So, I think I feel particularly passionate about that connection and cultivating that. And also, just the artists themselves, taking on the ownership and the confidence in selling for themselves and sort of, I know you’ll appreciate this, one of my members said, “You helped me rewrite the story of selling.” It’s not selling, we better like diminish whatever associations we have with that word, it is very much about connection that results in the sale. And for artists, in particular, it’s very often deeply personal and just putting that out in the world can feel very vulnerable. And I understand a lot of people just don’t want to deal with that, but I want to help them embrace it because there’s so much available to them, so much possibility, and so many people that you can impact by being able to then share your gift with them, which I know we’ll get a chance to talk about, but I meant to tell you, Shelli, brevity, not my thing. I’ll make it quick, but I go on inspired tangents.
Shelli Varela: Well, I love that. So, would you mind sharing that person that you were talking about, what was the reframe she had on sales before? And what did she learn and what was her new takeaway or the new story she decided to tell herself about that?
Marisa Cummings: Well, I think a lot of times, so as artists, we fall into very specific gifted camps. One is we have the gift that we create from whatever expression that can be, I put a lot under the umbrella of artists, creative like film, music, crochet, sewing, painting, clay, cooking, like everything. For me, podcasting is a voice expression, I call it, so writing obviously. And when we fall in one particular camp, well, one is our gift and one is the ability for some of us to share our gifts, to start teaching people how to do it.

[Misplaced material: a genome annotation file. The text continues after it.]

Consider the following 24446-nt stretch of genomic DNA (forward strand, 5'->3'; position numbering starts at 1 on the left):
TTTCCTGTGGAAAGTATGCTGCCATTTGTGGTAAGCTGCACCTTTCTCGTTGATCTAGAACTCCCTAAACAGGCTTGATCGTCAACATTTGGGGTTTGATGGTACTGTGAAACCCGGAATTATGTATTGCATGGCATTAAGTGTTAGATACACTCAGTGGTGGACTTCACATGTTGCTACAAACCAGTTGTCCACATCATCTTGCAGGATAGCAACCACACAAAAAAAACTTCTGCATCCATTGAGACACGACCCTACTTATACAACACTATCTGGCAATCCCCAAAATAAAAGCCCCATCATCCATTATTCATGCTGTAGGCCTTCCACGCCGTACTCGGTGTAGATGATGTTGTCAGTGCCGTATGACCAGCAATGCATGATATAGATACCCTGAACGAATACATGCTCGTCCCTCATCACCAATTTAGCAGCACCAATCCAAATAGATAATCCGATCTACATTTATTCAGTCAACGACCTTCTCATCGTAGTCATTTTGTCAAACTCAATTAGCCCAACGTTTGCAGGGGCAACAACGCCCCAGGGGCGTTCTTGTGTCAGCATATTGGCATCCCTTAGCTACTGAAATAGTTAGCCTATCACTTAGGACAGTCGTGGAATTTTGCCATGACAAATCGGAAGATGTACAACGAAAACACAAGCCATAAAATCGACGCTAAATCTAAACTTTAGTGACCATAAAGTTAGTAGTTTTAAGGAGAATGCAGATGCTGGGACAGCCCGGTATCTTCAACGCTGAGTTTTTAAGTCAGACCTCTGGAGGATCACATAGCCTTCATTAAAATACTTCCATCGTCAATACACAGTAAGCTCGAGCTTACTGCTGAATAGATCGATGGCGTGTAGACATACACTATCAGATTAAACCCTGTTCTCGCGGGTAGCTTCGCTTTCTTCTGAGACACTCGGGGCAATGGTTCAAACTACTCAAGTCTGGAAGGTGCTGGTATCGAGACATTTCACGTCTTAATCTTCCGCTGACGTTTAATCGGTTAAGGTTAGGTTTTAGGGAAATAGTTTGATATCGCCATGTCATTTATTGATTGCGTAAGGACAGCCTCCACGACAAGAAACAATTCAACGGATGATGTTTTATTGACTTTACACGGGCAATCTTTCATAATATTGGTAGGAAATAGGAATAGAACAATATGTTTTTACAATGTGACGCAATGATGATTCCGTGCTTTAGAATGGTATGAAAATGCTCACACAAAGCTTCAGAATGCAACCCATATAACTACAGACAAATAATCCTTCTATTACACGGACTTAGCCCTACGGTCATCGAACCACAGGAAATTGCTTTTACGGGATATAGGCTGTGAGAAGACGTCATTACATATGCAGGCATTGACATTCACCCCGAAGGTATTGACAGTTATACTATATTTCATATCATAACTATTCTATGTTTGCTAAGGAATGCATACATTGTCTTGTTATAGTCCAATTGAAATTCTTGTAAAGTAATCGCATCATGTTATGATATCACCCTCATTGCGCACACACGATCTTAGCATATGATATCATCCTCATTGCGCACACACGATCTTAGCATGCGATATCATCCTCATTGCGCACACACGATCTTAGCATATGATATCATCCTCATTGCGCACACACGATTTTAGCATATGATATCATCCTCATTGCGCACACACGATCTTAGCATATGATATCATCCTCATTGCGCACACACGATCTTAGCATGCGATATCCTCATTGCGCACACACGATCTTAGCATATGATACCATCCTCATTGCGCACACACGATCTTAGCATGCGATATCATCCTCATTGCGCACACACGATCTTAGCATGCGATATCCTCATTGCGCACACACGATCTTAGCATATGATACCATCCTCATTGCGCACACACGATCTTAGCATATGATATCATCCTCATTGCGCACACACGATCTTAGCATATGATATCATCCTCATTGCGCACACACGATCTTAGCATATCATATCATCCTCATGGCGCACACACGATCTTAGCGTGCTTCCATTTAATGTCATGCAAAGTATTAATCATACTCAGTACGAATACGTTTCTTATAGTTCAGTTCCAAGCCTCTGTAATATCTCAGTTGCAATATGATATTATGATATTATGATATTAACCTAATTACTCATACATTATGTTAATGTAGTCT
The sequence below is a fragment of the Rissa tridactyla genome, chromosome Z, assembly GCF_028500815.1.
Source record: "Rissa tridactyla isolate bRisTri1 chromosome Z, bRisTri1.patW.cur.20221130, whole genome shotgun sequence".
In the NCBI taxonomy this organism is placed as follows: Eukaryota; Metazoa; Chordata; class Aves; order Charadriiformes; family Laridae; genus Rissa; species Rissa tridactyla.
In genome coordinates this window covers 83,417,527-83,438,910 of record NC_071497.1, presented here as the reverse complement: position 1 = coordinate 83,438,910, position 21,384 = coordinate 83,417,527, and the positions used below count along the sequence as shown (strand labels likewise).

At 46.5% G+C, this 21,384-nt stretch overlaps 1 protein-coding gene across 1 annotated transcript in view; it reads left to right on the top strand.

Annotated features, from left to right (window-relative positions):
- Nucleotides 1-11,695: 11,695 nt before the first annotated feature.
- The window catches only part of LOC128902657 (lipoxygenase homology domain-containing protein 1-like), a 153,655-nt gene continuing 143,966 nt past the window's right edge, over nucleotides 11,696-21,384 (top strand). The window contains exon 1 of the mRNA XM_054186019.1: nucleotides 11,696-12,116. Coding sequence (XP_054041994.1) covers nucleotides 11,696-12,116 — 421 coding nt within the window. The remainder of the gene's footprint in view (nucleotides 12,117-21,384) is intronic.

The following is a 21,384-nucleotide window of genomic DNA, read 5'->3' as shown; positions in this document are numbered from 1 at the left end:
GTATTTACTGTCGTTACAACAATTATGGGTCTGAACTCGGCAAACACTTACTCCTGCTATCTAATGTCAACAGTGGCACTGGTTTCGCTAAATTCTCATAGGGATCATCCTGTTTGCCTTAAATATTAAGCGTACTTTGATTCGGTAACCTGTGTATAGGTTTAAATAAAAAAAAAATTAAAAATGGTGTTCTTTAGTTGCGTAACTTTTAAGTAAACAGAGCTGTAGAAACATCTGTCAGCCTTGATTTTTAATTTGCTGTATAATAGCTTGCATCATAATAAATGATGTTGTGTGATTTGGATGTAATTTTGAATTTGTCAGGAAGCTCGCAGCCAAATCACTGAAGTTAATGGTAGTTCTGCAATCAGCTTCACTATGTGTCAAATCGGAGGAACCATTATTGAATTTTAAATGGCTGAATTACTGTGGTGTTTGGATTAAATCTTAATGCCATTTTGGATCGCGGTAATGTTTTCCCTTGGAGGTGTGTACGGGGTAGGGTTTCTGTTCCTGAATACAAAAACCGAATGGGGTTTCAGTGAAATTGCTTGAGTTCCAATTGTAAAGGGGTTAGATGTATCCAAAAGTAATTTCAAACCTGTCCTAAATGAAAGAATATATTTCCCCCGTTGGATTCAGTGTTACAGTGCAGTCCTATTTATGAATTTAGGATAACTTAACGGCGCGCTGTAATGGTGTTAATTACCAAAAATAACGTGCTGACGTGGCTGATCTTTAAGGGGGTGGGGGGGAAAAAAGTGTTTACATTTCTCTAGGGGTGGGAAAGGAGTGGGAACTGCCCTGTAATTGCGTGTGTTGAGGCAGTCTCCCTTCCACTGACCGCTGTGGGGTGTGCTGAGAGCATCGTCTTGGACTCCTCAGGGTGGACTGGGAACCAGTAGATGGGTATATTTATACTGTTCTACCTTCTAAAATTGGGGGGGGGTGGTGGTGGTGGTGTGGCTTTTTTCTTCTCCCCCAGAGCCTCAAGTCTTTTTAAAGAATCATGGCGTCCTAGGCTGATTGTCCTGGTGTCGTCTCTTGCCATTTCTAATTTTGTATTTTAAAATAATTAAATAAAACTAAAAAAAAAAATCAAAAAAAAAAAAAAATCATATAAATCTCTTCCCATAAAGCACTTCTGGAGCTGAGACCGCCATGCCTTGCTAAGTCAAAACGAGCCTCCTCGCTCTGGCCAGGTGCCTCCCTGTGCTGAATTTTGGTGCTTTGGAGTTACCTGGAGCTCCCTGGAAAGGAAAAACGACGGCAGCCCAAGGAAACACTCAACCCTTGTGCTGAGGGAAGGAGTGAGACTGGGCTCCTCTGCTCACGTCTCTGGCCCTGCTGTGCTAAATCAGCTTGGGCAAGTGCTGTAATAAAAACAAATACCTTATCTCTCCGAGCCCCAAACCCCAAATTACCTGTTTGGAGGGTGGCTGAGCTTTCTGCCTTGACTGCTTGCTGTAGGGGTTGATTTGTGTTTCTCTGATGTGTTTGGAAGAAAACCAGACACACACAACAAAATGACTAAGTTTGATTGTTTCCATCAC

And in this particular person’s case, she was very comfortable with sharing a lot of knowledge for free. I mean, we live in a world where it’s pretty amazing what we get and really cultivating that experience and then, parlaying that into a paid teaching offer, but somewhere there was a disconnect for her to apply some of that similarity to her own work as a product. In this case, it was a book, a collection of beautiful paintings that she had put together and that shift of realizing, wow, I just didn’t think I could apply a lot of what I was doing here to this, like, I had some resistance to the product and the actual art.
And then, there are other artists who have resistance to that and/or also to then feeling that their knowledge is worth sharing, which in the membership space, if there’s something to share with that is, don’t underestimate the gift that you have to actually guide someone else through your process. You can fall in both camps. And so, when she was able to realize that she could fall in both camps, I think that for her was the rewriting of that story, that it was okay to, it’s like, why do we think pitching our product is smarmy, like sharing our products? Like, this is just old stuff. I don’t even fully know where to unpack all of that, but we’re in the process in many levels of transforming that idea for people.
Shelli Varela: So, you talked about having, was it a collective or in Venice Beach we were speaking about your earlier days that kind of led you to what you’re doing now, can you walk us through that journey of how you got to be the person who said, you know what? I actually am going to go for the membership site and I’m going to figure it out. You talked about e-commerce and just like this tapestry of really cool different experiences that you have, that you bring together that are, that are typically unusual for them to be all connected and you just have this incredible synergy that you bring to your people. Can you walk us through how that came to be?
Marisa Cummings: Yes, the short trajectory was starting coming out with advertising which ended up serving me very well unknowingly as an entrepreneur, which I also did not know I would be. So, I knew I wanted to make a living, a good living, I wanted to own that and I want to own that now and help artists own it, like enough of any more stereotypes around that. So, I fully thought, all right, well, advertising people seem to make money so let’s do it. It’s creative and teaching me writing, graphic design. I took some art classes in college, like a few, but did not feel totally supported enough so it was sort of shut me down.